The Allegheny County Department of Human Services sponsors a self-administered on-line screening tool for unlimited use. Screenings can be done in the privacy of your own home and all information provided is confidential. An evaluation and response is immediate and contact information is provided for assistance and resources.

Take a free, confidential, on-line screening to assess your use of alcohol

"How much is too much?"

For most adults, moderate alcohol use causes few, if any, problems. But for some, any alcohol use may lead to significant health problems. Alcohol affects your body differently at different times in your life. To protect yourself, it is important to know the facts about alcohol and pay attention to how, when and why you drink. - Screening for Mental Health

Helpful Facts and Information
from Screening for Mental Health Fact Sheet: Alcohol  

A Standard Drink
A standard “drink” contains about a half fluid ounce of pure alcohol. This is the amount of alcohol in the following beverages.

  • 12 oz. beer or cooler
  • 8-9 oz. malt liquor
  • 5 oz. table wine
  • 3-4 oz. fortified wine
  • 2-3 oz. cordial, liqueur or aperitif
  • 1.5 oz. brandy or spirits

The safe amount of alcohol consumption per day
Alcohol should be consumed with care. The following are generally agreed upon as “safe” amounts.

  • Pregnant women: no amount is safe
  • Anyone younger than 21 years: no amount is safe
  • Anyone driving or operating machinery: no amount is safe
  • Anyone diagnosed with alcoholism or alcohol use disorder: no amount is safe
  • Anyone on medication: consult your physician
  • Anyone with medical conditions: consult your physician
  • Adults 65 or older: 1 drink/day
  • Adult women: 1 drink/day
  • Adult men: 2 drinks/day

Types of Alcohol Problems  

  • Risky consumption includes relatively low levels of alcohol consumption that may increase risk for motor vehicle crashes, medication interactions, fetal effects, strokes caused by bleeding, and certain cancers.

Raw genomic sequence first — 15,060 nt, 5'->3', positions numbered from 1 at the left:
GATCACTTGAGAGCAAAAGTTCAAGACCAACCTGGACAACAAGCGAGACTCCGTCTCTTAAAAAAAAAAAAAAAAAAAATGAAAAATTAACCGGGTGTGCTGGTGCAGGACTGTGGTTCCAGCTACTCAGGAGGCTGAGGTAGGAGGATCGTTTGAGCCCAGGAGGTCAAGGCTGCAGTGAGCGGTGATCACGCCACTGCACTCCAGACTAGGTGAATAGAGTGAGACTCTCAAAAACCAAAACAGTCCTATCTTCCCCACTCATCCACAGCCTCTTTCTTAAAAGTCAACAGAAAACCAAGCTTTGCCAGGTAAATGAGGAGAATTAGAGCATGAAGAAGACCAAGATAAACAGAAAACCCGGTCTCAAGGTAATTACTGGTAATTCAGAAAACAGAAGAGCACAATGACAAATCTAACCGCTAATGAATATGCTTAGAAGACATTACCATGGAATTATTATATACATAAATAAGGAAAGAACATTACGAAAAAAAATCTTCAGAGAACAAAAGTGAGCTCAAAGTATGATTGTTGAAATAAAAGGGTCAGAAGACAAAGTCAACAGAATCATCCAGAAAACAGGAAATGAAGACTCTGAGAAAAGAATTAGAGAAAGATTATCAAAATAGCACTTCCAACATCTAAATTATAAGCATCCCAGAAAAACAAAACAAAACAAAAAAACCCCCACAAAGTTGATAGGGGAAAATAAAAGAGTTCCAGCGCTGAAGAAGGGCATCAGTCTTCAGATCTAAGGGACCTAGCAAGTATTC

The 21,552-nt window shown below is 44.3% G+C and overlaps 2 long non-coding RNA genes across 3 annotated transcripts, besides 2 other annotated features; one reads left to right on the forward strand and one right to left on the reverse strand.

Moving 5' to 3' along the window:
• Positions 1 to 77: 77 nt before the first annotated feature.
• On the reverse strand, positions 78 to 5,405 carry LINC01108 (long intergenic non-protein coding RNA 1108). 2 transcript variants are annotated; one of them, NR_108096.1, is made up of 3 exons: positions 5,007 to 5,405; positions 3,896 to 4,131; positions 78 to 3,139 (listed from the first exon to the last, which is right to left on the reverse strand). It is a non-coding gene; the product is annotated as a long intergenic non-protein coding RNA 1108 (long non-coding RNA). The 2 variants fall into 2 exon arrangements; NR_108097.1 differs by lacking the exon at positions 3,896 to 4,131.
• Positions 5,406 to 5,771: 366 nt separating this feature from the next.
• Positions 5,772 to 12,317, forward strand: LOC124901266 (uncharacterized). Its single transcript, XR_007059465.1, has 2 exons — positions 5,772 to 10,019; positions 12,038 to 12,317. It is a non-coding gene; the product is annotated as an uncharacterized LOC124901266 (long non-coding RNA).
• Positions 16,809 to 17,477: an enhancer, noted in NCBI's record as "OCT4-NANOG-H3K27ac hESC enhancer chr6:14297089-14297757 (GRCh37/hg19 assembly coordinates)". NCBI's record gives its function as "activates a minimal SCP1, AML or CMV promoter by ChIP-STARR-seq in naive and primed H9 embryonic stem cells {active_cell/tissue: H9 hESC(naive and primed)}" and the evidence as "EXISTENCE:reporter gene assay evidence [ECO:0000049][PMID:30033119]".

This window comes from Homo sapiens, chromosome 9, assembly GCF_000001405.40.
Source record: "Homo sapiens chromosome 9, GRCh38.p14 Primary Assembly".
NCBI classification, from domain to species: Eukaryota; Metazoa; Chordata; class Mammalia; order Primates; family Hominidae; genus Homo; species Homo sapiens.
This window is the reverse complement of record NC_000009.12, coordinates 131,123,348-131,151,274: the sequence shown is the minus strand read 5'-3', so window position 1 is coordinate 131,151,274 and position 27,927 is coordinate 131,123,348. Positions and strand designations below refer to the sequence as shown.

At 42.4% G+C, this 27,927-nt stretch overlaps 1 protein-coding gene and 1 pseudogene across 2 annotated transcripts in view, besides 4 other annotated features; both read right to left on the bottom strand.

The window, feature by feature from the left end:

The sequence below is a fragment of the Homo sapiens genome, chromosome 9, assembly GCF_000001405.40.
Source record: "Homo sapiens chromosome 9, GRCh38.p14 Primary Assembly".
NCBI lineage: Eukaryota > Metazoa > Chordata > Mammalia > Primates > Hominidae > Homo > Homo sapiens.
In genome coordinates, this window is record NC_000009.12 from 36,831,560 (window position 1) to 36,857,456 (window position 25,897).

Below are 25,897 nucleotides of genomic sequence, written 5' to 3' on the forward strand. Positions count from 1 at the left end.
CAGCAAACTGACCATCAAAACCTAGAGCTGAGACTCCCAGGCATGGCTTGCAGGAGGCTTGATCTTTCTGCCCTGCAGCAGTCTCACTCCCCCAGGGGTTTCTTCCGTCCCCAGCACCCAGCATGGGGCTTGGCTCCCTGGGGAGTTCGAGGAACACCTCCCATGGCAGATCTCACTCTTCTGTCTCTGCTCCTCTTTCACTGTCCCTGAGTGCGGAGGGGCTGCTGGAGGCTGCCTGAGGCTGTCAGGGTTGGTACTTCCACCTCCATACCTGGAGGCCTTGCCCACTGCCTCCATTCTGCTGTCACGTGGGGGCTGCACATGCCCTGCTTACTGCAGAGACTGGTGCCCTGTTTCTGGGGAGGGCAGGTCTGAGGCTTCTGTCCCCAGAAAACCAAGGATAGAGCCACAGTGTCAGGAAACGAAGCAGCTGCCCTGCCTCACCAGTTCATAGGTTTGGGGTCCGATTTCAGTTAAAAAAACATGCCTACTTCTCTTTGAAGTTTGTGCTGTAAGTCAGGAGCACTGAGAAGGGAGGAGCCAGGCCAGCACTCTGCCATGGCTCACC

• Alcohol use disorders include alcohol dependence (known as alcoholism) and alcohol abuse.
  • Alcohol abuse is characterized by clinically significant impairment or distress but does not entail physical dependence.
  • Alcohol dependence (alcoholism) is characterized by 10 diagnostic criteria according to the DSM-IV. These criteria include: impaired control over drinking, tolerance, withdrawal syndrome when alcohol is removed, neglect of normal activities for drinking, and continued drinking despite recurrent related physical or psychological problems

pdf.gif 10 Tips to Cut Down on Your Drinking  

  1. Write your specific reasons for changing your drinking habits
  2. Set a realistic goal and time frame
  3. Keep a drinking diary
  4. Drink slowly
  5. Designate certain non-drinking days
  6. Practice drink-refusal skills
  7. Avoid temptation and pressures to drink
  8. Don’t drink when you are emotionally upset
  9. Get support and stay active
  10. Don’t give up

Intervention and Treatment Information
Persons with concerns about their or their loved ones' consumption of alcohol are encouraged to consult the DHS pdf.gif Where to Call booklet for intervention and treatment information.

QuitAlcohol.com - The Dangers of Drinking and Driving
Helpful information about the consequences of combining driving with drinking alcohol.